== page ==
An updated Challenger is just around the corner, though, with sharpened styling and more power -- not to mention the 707-hp SRT Hellcat -- so let's see what Dodge can do to bring the nameplate forward a step or three.
The 2014 Dodge Challenger R/T Plus 100th Anniversary Edition is equipped with a 5.7-liter V8.
2014 Dodge Challenger R/T Plus 100th Anniversary Edition
ASSOCIATE EDITOR JAKE LINGEMAN: The paint on this 2014 Dodge Challenger R/T Plus 100th Anniversary Edition alone makes the cost of admission worthwhile. This golden, burgundy, metallic red gleams in the sun, and everyone who saw the car commented on it.
I like the shape of this thing, probably more than the other pony cars, but it's so darn big. Shrink it a foot all the way around, take out about 400 pounds, and this thing would be a screamer. I like the low front spoiler, but I think I may have bumped it on a steep driveway. The classic Challenger script gives it an air old school.
So I've been sitting a little higher when I drive lately, to get a better view of the corners, but the captain's position in this car feels way up in the air, even when it's in its lowest setting. I don't see a Recaro seat option, which is basically the standard these days.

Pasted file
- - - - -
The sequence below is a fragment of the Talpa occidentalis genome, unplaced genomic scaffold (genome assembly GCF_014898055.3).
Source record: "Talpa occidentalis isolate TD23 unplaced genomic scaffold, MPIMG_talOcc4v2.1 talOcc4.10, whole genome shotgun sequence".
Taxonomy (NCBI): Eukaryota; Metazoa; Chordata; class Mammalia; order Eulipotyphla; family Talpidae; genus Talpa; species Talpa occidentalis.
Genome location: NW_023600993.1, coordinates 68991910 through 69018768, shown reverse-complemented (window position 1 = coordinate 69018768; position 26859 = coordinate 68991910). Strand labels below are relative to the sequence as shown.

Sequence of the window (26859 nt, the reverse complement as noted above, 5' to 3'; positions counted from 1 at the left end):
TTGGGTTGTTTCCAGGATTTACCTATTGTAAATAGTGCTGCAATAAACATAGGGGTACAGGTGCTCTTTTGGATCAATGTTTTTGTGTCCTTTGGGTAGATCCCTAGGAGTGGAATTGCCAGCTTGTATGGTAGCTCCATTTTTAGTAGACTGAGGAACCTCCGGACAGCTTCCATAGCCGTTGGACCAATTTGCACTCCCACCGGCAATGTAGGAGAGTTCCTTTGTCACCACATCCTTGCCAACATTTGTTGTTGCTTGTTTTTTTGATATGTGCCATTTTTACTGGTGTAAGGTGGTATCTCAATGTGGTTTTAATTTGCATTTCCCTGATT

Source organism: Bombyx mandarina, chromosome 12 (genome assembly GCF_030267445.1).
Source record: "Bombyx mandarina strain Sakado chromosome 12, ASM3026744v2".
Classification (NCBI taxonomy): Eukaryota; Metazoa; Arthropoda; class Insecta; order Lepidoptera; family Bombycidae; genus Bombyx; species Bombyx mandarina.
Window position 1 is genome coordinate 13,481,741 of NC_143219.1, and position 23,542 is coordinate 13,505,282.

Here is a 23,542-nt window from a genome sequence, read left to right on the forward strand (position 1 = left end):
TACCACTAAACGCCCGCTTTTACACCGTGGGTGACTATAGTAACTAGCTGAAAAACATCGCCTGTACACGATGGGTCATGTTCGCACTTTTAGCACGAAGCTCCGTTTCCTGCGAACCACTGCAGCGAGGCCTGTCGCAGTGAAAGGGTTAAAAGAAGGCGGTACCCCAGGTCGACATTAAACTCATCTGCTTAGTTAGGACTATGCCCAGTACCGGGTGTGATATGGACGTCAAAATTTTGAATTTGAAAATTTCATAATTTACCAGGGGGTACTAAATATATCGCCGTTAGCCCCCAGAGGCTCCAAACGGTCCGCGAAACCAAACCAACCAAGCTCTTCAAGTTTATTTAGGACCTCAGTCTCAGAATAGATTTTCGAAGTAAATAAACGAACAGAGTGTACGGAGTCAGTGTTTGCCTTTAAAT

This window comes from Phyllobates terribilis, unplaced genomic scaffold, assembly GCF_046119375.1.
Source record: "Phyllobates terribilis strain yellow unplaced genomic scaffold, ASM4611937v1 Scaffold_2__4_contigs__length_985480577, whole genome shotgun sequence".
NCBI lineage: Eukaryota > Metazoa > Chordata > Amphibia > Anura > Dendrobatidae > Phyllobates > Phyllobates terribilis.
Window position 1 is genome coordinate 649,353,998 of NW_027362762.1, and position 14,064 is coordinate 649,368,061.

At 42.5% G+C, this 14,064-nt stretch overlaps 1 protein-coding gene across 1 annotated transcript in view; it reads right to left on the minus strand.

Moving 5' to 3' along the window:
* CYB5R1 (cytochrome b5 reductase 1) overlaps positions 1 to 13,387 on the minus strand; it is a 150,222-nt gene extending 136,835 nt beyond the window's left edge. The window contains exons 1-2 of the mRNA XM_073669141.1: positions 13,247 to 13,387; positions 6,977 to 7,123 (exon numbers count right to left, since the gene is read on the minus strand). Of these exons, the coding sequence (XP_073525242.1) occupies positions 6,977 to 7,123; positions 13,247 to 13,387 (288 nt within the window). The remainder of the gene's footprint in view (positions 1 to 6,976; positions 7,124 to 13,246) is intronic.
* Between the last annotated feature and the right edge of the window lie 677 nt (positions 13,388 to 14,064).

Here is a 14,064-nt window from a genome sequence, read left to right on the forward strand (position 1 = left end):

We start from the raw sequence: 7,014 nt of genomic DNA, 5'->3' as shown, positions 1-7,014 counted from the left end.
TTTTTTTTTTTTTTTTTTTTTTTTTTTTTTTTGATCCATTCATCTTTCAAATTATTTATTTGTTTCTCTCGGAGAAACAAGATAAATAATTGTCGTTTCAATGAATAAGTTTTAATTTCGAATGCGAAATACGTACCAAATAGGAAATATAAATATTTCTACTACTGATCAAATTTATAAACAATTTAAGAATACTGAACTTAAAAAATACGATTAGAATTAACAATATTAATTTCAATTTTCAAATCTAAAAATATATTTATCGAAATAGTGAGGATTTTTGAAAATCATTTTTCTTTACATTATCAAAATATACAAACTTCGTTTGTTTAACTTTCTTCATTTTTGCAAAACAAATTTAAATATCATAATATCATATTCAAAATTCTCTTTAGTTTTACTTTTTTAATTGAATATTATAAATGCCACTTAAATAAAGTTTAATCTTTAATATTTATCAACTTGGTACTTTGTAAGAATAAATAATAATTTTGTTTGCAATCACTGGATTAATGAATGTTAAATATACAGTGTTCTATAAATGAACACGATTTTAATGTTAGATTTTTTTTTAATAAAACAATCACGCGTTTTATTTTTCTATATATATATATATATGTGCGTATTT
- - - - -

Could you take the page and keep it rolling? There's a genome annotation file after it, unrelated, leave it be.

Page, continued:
The pistol grip shifter is a cool novelty, but it makes for a longer throw. I think I'd rather just have the cue ball. The gears were easy to hit though, with very little hang-up during changes. The clutch pedal was just about right, if not a little easy, but the gas pedal had no resistance at all. That means you have to either hover your foot while you're driving (its full weight will floor the throttle), or brace it on the central tunnel, which made my foot sore by the end of the weekend.
The radio was loud with a full range of bass; my only qualm is that when you unplug your music player, the volume on the radio is way, way up. It's startling when you start the car. Visibility is terrible when backing out of a parking space, sort of a hope and pray situation.